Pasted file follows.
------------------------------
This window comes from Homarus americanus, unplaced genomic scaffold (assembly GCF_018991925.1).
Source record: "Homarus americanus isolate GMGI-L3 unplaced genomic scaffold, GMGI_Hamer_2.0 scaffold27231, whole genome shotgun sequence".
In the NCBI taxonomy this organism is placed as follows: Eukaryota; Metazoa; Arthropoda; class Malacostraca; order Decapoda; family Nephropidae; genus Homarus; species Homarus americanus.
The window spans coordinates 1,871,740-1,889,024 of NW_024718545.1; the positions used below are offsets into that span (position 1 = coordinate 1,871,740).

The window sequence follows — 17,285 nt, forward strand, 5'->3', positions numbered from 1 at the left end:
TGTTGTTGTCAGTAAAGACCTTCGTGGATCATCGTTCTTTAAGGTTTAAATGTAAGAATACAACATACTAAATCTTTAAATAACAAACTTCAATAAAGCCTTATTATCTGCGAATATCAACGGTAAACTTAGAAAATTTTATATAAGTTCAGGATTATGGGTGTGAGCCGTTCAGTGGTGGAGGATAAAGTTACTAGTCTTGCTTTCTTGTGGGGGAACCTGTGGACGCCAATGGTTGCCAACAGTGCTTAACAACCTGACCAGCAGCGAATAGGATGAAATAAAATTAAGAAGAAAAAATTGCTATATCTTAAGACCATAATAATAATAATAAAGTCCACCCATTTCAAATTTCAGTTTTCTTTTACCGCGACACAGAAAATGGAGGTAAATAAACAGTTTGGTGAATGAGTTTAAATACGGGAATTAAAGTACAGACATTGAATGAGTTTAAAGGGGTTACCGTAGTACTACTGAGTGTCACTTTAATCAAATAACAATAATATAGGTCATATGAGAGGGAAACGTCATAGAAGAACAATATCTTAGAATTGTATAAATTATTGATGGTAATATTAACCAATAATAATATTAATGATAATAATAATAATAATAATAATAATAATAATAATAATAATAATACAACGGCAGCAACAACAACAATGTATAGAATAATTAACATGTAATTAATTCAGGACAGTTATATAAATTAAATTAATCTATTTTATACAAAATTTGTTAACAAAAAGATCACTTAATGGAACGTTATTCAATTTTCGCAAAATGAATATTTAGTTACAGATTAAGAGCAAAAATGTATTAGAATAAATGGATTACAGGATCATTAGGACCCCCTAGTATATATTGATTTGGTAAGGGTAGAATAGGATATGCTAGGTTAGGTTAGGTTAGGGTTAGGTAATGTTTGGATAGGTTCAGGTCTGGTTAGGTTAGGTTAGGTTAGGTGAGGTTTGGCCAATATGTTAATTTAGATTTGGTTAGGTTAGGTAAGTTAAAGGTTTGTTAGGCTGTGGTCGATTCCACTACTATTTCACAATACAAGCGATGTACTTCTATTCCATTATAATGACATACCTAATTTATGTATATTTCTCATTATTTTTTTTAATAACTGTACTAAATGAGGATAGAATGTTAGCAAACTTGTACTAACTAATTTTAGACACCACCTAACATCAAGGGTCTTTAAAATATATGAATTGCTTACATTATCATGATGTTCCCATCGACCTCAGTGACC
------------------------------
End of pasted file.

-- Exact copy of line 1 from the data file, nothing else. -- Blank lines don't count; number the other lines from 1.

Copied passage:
This window comes from Homarus americanus, unplaced genomic scaffold (assembly GCF_018991925.1).